What if, furthermore, we understood something in the West which has been the underlying core insight of Eastern spiritual pathways and aboriginal shamanic pathways around the world, which is that human beings are not their personalities, we’re not our thoughts, we’re not our emotions, we are not our dysfunctional or functional dynamics, but that at the core there is a true self that is somehow connected to—in fact not connected to but part of—nature and creation.
Gabor Mate is a Canadian physician, speaker and author of four books. He teaches and leads seminars internationally. He has worked in family practice and palliative care and for 12 years worked on Vancouver’s downtown eastside, notorious as North America’s most concentrated area of drug use. For more information visitDrGaborMate.com.
I was not aware of this Hawaiian inspired message until today. The ho’oponopono message has been translated in many languages and is practiced world-wide.
How Dr. Hew Len healed a ward of mentally ill criminals with Ho’oponopono
Ho’oponopono, the Hawaiian system that heals oneself … and the world, too
More than thirty years ago, in Hawaii, at the Hawaii State Hospital, there was a special ward, a clinic for the mentally ill criminals. People who had committed extremely serious crimes were assignated there either because they had a very deep mental disorder or because they needed to be checked to see if they were sane enough to stand trial. They had committed murder, rape, kidnapping or other such crimes. According to a nurse that worked there in those years, the place was so bleak that not even the paint could stick to the walls, everything was decaying, terrifying, repulsive. No day would pass without a patient-inmate attacking another inmate or a member of the staff.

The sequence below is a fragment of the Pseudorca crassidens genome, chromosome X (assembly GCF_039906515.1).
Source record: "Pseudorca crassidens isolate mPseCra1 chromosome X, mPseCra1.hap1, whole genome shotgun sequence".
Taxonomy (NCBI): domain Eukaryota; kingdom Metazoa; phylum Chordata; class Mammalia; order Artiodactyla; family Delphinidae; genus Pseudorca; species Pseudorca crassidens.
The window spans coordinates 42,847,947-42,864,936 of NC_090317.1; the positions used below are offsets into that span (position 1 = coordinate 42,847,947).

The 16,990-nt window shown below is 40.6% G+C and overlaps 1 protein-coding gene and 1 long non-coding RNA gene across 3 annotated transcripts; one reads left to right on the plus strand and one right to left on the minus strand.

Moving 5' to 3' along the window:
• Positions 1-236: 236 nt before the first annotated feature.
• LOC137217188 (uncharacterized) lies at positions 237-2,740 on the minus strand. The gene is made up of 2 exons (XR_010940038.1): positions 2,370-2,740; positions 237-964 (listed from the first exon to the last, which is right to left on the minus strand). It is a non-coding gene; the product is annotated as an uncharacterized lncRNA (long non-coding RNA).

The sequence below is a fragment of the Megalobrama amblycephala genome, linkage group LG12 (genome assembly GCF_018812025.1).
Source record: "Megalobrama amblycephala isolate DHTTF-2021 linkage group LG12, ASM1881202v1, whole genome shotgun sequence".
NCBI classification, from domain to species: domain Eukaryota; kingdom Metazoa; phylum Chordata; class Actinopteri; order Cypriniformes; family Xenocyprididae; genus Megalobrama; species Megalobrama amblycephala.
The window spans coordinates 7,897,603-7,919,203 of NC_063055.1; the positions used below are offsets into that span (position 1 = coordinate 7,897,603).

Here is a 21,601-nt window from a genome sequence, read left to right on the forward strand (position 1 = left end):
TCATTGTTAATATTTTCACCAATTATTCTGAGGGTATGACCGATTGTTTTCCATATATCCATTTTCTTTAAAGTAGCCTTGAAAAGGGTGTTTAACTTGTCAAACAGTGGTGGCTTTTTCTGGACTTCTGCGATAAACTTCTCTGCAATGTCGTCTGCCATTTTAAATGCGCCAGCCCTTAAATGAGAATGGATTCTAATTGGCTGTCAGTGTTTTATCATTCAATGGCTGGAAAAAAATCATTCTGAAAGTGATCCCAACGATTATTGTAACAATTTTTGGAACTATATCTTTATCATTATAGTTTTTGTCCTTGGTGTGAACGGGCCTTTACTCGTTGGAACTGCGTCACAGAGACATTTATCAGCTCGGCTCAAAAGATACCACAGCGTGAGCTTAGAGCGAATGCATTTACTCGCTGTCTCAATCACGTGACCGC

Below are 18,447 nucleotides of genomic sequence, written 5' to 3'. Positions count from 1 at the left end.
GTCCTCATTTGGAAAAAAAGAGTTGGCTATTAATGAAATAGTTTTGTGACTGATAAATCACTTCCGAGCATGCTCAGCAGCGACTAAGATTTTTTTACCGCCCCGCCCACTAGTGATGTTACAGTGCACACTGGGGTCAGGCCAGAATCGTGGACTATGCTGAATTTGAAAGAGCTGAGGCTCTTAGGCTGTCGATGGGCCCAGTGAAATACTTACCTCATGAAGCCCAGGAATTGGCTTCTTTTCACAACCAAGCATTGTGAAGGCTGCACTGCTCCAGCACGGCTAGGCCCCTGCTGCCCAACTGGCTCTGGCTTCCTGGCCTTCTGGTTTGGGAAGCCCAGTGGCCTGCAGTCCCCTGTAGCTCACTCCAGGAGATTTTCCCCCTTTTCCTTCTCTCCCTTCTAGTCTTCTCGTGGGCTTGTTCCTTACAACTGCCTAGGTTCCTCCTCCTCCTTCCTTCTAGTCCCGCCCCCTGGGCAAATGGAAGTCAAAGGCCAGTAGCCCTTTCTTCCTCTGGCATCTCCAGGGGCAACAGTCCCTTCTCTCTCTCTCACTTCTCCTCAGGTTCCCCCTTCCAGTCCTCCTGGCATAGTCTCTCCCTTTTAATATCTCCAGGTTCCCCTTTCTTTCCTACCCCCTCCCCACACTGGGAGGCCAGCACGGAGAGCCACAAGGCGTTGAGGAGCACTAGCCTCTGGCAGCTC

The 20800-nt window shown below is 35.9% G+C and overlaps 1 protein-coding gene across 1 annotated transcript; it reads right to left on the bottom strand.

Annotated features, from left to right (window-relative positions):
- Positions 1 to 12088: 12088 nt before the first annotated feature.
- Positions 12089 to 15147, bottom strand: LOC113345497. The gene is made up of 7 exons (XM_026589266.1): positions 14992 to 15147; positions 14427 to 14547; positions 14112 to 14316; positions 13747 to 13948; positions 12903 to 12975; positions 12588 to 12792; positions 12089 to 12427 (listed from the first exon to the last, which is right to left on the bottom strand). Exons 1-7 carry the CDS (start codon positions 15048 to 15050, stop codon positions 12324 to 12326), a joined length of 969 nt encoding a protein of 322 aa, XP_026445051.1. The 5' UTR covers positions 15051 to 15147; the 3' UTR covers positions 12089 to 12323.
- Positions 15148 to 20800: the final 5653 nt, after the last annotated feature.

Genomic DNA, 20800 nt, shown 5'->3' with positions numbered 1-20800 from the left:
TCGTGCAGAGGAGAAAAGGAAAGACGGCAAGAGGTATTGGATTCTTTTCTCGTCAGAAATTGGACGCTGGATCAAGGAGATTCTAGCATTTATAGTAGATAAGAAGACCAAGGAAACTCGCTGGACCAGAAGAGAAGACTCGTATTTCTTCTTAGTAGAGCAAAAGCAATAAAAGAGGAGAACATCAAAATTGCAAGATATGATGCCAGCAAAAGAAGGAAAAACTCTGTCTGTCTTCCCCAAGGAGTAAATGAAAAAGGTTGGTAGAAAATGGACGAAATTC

Read how Dr. Len accomplished this amazing transformation.
So, here I am in the neurology unit of our local teaching hospital, where I have been since Saturday. No flowers or cards, please! I’ll be out in a few days. There is no need for surgery. I’ll be on medication. For life. I’m fine with this because the tests have determined where the problem lies and what remedial action will prevent the problem from happening again in future.
There are no psychiatrists attached to the neurology unit. Imagine that! If mental illnesses are really brain disorders, why aren’t psychiatric patients treated by the hospital’s neurologists? Well, we all know that psychiatric patients never see a neurologist, and most don’t undergo medical testing to determine the cause of their symptoms.
I wandered down to another floor of the hospital and found the hospital’s glossy magazine on a display rack. This month it features its department of psychiatry and an interview with the head doctor of the day program that Chris attended for two years. The program, as it did when Chris was there, emphasizes early intervention, which seems to be the premise for the interview. The program still focuses on the importance of structure in the patient’s day, the value of integration back into the community, the art and music therapy, etc. Interestingly, the doctor did not mention medications. Perhaps he wanted to avoid an overt conflict of interest since the magazine had a number of pharmaceutical sponsors’ logos on the back page. Medications are a mainstay of the program. The program staff taught my son that medications, for him, are for life. Early intervention, a good idea, depending on how it is done, I strongly believe is also a way for the program to extend pharma’s revenue stream.
Unsurprisingly, a critical omission in the interview was discussion of importance of the role of the family. It was all about how doctors and therapists help the patient recover and resume his or her role in the community. The critical influence of the family was totally ignored. The family, I know from my experience, being merely passive bystanders who attend the program for 90 minutes every two weeks to listen to the “experts” talk about the program and the medications. It was four years after leaving the program that Chris was finally able to begin integrating into the community. My husband and I had to educate ourselves during that period on how to bring out Chris’s potential; Chris left the program still very much in his shell, and unable to undertake further work or training. He was not its star pupil. The day program did not clue us in how we could help Chris better at home, the environment he was born into and where he spends most of his time.
How much trust should we place in mental health experts to bring out relatives to a state of wellness? How much work should we be willing to do ourselves? Could efforts be better directed by working with self-help and recovery programs that teach families and friends how to help someone in distress from a non-disease perspective?